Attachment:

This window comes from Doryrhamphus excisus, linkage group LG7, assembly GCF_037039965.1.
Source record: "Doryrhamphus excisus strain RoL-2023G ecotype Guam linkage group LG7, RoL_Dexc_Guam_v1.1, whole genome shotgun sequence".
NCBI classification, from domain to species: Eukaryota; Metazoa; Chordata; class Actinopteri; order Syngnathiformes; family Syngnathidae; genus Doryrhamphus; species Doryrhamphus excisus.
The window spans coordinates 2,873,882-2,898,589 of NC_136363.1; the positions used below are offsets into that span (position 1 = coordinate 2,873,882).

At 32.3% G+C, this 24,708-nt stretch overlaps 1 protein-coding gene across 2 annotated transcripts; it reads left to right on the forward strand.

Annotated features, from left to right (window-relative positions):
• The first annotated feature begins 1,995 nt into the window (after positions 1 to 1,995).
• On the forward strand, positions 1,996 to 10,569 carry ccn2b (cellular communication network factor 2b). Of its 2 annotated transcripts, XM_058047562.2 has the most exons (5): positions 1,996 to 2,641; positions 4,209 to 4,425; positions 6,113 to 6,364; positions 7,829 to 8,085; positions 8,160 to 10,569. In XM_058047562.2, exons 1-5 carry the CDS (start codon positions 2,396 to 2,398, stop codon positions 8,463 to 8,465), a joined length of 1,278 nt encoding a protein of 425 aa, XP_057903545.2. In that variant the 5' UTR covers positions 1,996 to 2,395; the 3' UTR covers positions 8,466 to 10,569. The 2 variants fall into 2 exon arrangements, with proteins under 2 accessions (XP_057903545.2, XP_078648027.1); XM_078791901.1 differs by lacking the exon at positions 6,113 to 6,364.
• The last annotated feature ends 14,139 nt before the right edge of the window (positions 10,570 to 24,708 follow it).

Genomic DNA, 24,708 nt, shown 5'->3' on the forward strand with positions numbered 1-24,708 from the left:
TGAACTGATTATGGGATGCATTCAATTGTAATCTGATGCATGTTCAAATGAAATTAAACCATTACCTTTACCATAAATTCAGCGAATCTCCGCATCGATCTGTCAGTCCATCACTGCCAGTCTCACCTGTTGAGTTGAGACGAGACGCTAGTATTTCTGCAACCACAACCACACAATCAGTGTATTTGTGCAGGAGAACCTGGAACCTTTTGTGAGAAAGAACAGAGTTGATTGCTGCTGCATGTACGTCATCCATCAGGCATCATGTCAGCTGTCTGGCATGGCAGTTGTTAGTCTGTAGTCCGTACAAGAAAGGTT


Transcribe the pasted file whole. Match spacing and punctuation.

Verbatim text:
This window comes from Doryrhamphus excisus, linkage group LG7, assembly GCF_037039965.1.
Source record: "Doryrhamphus excisus strain RoL-2023G ecotype Guam linkage group LG7, RoL_Dexc_Guam_v1.1, whole genome shotgun sequence".
NCBI classification, from domain to species: Eukaryota; Metazoa; Chordata; class Actinopteri; order Syngnathiformes; family Syngnathidae; genus Doryrhamphus; species Doryrhamphus excisus.
The window spans coordinates 2,873,882-2,898,589 of NC_136363.1; the positions used below are offsets into that span (position 1 = coordinate 2,873,882).

At 32.3% G+C, this 24,708-nt stretch overlaps 1 protein-coding gene across 2 annotated transcripts; it reads left to right on the forward strand.

Annotated features, from left to right (window-relative positions):
• The first annotated feature begins 1,995 nt into the window (after positions 1 to 1,995).
• On the forward strand, positions 1,996 to 10,569 carry ccn2b (cellular communication network factor 2b). Of its 2 annotated transcripts, XM_058047562.2 has the most exons (5): positions 1,996 to 2,641; positions 4,209 to 4,425; positions 6,113 to 6,364; positions 7,829 to 8,085; positions 8,160 to 10,569. In XM_058047562.2, exons 1-5 carry the CDS (start codon positions 2,396 to 2,398, stop codon positions 8,463 to 8,465), a joined length of 1,278 nt encoding a protein of 425 aa, XP_057903545.2. In that variant the 5' UTR covers positions 1,996 to 2,395; the 3' UTR covers positions 8,466 to 10,569. The 2 variants fall into 2 exon arrangements, with proteins under 2 accessions (XP_057903545.2, XP_078648027.1); XM_078791901.1 differs by lacking the exon at positions 6,113 to 6,364.
• The last annotated feature ends 14,139 nt before the right edge of the window (positions 10,570 to 24,708 follow it).

Genomic DNA, 24,708 nt, shown 5'->3' on the forward strand with positions numbered 1-24,708 from the left:
TGAACTGATTATGGGATGCATTCAATTGTAATCTGATGCATGTTCAAATGAAATTAAACCATTACCTTTACCATAAATTCAGCGAATCTCCGCATCGATCTGTCAGTCCATCACTGCCAGTCTCACCTGTTGAGTTGAGACGAGACGCTAGTATTTCTGCAACCACAACCACACAATCAGTGTATTTGTGCAGGAGAACCTGGAACCTTTTGTGAGAAAGAACAGAGTTGATTGCTGCTGCATGTACGTCATCCATCAGGCATCATGTCAGCTGTCTGGCATGGCAGTTGTTAGTCTGTAGTCCGTACAAGAAAGGTT